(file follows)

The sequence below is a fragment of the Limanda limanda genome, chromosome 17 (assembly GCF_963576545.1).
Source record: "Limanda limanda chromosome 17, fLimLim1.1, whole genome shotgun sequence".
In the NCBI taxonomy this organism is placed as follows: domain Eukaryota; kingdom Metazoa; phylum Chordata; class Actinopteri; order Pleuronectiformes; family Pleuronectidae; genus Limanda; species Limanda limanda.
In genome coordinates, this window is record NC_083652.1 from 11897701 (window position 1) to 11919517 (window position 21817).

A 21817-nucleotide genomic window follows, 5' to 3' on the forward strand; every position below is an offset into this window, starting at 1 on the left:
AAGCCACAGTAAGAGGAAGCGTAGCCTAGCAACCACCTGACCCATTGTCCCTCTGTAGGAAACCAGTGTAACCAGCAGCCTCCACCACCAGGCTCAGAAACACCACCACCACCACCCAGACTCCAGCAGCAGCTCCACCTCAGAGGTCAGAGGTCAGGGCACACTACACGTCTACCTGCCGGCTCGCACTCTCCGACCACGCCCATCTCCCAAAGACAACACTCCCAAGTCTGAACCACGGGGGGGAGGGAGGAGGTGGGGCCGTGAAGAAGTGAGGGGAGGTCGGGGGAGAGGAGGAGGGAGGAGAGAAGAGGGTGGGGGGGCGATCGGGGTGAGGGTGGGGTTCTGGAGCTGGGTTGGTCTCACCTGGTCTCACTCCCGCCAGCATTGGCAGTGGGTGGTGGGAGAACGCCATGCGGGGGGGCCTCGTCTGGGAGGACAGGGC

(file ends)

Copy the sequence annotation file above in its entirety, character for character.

The sequence below is a fragment of the Limanda limanda genome, chromosome 17 (assembly GCF_963576545.1).
Source record: "Limanda limanda chromosome 17, fLimLim1.1, whole genome shotgun sequence".
In the NCBI taxonomy this organism is placed as follows: domain Eukaryota; kingdom Metazoa; phylum Chordata; class Actinopteri; order Pleuronectiformes; family Pleuronectidae; genus Limanda; species Limanda limanda.
In genome coordinates, this window is record NC_083652.1 from 11897701 (window position 1) to 11919517 (window position 21817).

A 21817-nucleotide genomic window follows, 5' to 3' on the forward strand; every position below is an offset into this window, starting at 1 on the left:
AAGCCACAGTAAGAGGAAGCGTAGCCTAGCAACCACCTGACCCATTGTCCCTCTGTAGGAAACCAGTGTAACCAGCAGCCTCCACCACCAGGCTCAGAAACACCACCACCACCACCCAGACTCCAGCAGCAGCTCCACCTCAGAGGTCAGAGGTCAGGGCACACTACACGTCTACCTGCCGGCTCGCACTCTCCGACCACGCCCATCTCCCAAAGACAACACTCCCAAGTCTGAACCACGGGGGGGAGGGAGGAGGTGGGGCCGTGAAGAAGTGAGGGGAGGTCGGGGGAGAGGAGGAGGGAGGAGAGAAGAGGGTGGGGGGGCGATCGGGGTGAGGGTGGGGTTCTGGAGCTGGGTTGGTCTCACCTGGTCTCACTCCCGCCAGCATTGGCAGTGGGTGGTGGGAGAACGCCATGCGGGGGGGCCTCGTCTGGGAGGACAGGGC